And all that was left of glorious Arda was the small, broken Middle-earth.
The Men, however, were lucky. The Valar raised for them Nķmenor out of the silenced tumult of the lost land. Then again... the Elves were finally allowed to return home. To return to Valinor after so many years of hate, revenge, and strife, all caused by one man: FŽanor.
But what if Narthas, the RandomiŽ, were to go to Tol EressŽa? It was not his home, and it never was. Though remnant of Beleriand Middle-earth was, it still called to him. It was still familiar to him, still of him. The Undying Lands of the Gods was not in his mind, or his blood. He had no place there.
RandomiŽ visited Nķmenor often, eventually establishing a home, and made friends with the men there, as they were descendants of the House of Hador. There, on the isle of the Men of the West, did he first show interest in preserving the past through architecture. He sought to mimic the designs of the Elvish cities of old, and took his own Hidden City as inspiration for much of his work. He mentored under several of the most well-known architects of Men, working with them in their plan to build the cities of Nķmenor to be the greatest palaces east of Valinor. He labored much in the building of Armenelos, though he was not alone in devising the plans for the city.
In 1700, RandomiŽ watched as a fleet of ships departed from Nķmenor to aid the war in Eregion, as it was covered in shadow and overrun with a host of Sauron, seeking the three Elven Rings of Celebrimbor that were forged around 1590. Despite the victory in beating back the tides, the region was laid waste and became almost uninhabitable.
Narthas RandomiŽ remained living in Nķmenor until 2253 S.A., at the age of 2366, when he began to see the social and political rift between the King's Men and the Faithful steadilly grow. He knew that his future in Nķmenor was uncertain and unsafe. He sought the haven of Rivendell and lived there under his name RandomiŽ for many years though alienating himself from the other Elves as he did not feel as though he were of them any longer.
In 3261, Ar-PharazŰn sailed with a host to Middle-earth to wage war against Sauron.
Narthas was deeply saddened at what the Nķmenoreans had become, and was shocked when he found out that the Usurper King of Nķmenor returned to the Land of Gift with the Enemy himself as prisoner! He knew that it would only be a matter of time before the Men of the West would lead themselves to ruin.
When Elendil and the remaining Faithful established their kingdoms of Arnor and Gondor in 3320, Narthas was greatly relieved that the proud and noble race of Nķmenor had not been entirely lost. That same year he left Rivendell and dwelt in Annķminas until the division of Arnor some time into the Third Age.
His Mannish friends in Arnor's capital begged for him to fight alongside them, but Narthas refused to take direct part in another war. The elf was shocked to learn that Isildur had kept the Ring when all was finished with the Last Alliance. Though there were many who thought that the King was a fool, Narthas still saw him as the great son of Elendil who escaped the chasm that swallowed up the Land of Gift. He had saved the line of the white trees from being lost as well. Narthas was devastated when he heard of the Disaster of the Gladden Fields.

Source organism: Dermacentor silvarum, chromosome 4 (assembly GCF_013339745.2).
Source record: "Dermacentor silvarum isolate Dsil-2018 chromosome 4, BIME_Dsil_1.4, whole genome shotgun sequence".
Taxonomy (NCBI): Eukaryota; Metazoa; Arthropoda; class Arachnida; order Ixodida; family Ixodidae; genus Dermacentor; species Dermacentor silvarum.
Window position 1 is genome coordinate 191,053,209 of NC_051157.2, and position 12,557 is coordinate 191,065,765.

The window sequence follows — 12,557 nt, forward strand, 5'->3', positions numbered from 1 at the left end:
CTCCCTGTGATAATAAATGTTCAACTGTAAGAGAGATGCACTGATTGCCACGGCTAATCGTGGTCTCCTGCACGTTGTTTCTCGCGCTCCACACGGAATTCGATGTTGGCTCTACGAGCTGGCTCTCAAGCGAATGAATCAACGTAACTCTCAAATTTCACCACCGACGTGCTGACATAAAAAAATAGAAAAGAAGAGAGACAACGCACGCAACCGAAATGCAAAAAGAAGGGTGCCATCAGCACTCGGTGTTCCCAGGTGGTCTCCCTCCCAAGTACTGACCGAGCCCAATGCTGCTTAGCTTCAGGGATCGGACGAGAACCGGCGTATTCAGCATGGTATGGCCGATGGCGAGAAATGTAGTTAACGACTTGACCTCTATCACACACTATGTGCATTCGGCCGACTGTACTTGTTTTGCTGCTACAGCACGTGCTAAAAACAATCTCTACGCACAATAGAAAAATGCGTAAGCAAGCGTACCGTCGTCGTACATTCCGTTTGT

With the death of King Ešrendur in 861 T.A., however, Narthas acted upon his restlessness and journeyed southward to the lands near the Falas. At this time he did not dwell with either Men or Elves, instead seeking solitude in the wild for many years. His travels brought him further eastward and southward as he followed the coastline of Belergaer, paying no heed to the dangerous region he was heading in.
He was eventually captured by descendants of the Black Nķmenoreans. They did not kill him, and instead sold him for a high price to the men of the East, essentially beginning his thralldom.
He was brought to one of the cheif clan's hall, where they shaved his head and tattooed his neck for the purpose of public humiliation among their people. He remained as a trophy-like slave for two years before he was able to make his escape one night, slipping into the darkness unnoticed after a fire erupted in the hall. They sent dogs after him but Narthas eluded them by hiding among some rocks in a stream, letting his scent be washed away.
Narthas returned to Gondor a broken, shamed, lost Elf that did not belong to any one race. However, the timing of his return to civilization was during Gondor's golden age under the rule of King Hyarmendacil I, the last of the nation's "Ship-Kings". He was able to find peace for only a short while, that is, until the Kin-Strife, the first of the three calamities that struck during the second millennium of the Third Age. Osgiliath was destroyed during the battle between Eldacar and Castamir, and the Usurper's people fled to Umbar when Castamir's sons and followers were defeated.
In 1636, when Narthas was 4190, the Great Plague struck Gondor, and steadilly spread through the regions of Middle-earth. What few Gondorian friends the elf had perished, and even he grew gravely ill for a year. When the Plague had passed, Narthas remained still living in the Rammas Echor, alongside a dwindling population of Minas Tirith.